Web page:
Wall Street is stronger than ever. Its "reforms" are proving to be a joke. No big executives who profited from pervasive mortgage fraud have gone to jail as prosecutions dwindle.

There has been a respite in Wisconsin as a state judge shoots down the GOP's attempt to outlaw collective bargaining but similar laws have passed in Ohio and New Hampshire.

Challenging false promises of globalisation

In a globalised world, we are all interdependent. What happens to one part of this world affects us all. That is why we have to pay attention to the falling economic dominoes in Europe where Portugal may be next to go with Spain and Ireland not far behind.

So far protests by hundreds of thousands in Britain have not dented much less changed the government's cutbacks in the name of austerity. Serious critics may have the facts on their side but are still being marginalised, pushing nuanced discourse out of the mainstream. 

Journalist Chris Hedges was honoured when he wrote for the New York Times. When he left, and was finally able to speak his own mind, he began challenging the false promises of globalisation.

He writes:

The refusal by all of our liberal institutions, including the press, universities, labour and the democratic party, to challenge the utopian assumptions that the marketplace should determine human behaviour permits corporations and investment firms to continue their assault, including speculating on commodities to drive up food prices.

It permits coal, oil and natural gas corporations to stymie alternative energy and emit deadly levels of greenhouse gases. It permits agri-businesses to divert corn and soybeans to ethanol production and crush systems of local, sustainable agriculture.

It permits the war industry to drain half of all state expenditures, generate trillions in deficits, and profit from conflicts in the Middle East we have no chance of winning. It permits corporations to evade the most basic controls and regulations to cement into place a global neo-feudalism.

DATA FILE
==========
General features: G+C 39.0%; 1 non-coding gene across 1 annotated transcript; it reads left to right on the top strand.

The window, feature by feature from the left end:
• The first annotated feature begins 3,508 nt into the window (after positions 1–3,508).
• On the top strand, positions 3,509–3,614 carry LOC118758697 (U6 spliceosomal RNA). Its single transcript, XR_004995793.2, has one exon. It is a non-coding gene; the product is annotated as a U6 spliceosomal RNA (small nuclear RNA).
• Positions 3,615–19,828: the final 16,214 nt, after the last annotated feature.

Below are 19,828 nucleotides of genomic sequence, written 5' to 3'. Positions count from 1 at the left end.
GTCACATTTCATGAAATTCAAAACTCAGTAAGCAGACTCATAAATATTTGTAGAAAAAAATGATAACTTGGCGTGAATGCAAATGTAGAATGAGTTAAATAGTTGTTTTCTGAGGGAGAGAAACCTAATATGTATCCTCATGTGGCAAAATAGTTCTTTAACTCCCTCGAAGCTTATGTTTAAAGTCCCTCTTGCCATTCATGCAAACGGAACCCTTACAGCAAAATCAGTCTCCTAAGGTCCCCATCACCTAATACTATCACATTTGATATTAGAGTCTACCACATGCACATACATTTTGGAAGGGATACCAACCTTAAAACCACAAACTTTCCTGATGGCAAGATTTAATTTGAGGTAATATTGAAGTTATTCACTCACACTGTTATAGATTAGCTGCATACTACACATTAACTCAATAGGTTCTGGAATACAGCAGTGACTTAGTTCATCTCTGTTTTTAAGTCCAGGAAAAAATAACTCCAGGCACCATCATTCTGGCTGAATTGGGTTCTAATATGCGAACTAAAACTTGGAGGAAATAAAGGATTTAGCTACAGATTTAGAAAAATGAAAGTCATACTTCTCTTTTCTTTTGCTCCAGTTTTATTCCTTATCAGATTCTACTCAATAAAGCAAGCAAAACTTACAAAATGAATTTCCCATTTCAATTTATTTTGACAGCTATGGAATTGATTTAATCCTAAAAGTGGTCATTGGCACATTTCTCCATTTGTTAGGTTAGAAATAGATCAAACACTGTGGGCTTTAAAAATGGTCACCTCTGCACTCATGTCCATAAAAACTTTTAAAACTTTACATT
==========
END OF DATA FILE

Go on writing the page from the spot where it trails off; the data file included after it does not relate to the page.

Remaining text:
The last people who should be in charge of our food supply or our social and political life, not to mention the welfare of sick children, are corporate capitalists and Wall Street speculators.

So once again, a gauntlet has been thrown down, but so far activists, advocates, unions and even progressive journalists stay submerged in fighting partisan wars and are not taking on the deeper fight for economic justice.

If we want to walk in the footsteps of giants, we need to broaden our understanding of the scale of what needs changing and target the banksters on Wall Street as well as Republican politicians that do their biding.

Danny Schechter edits Mediachannel.org. His new film, Plunder: The Crime of Our Time, tells the story of the financial crisis as a criminal tale.  He can be reached at: dissector@mediachannel.org

The views expressed in this article are the author's own and do not necessarily reflect Al Jazeera's editorial policy.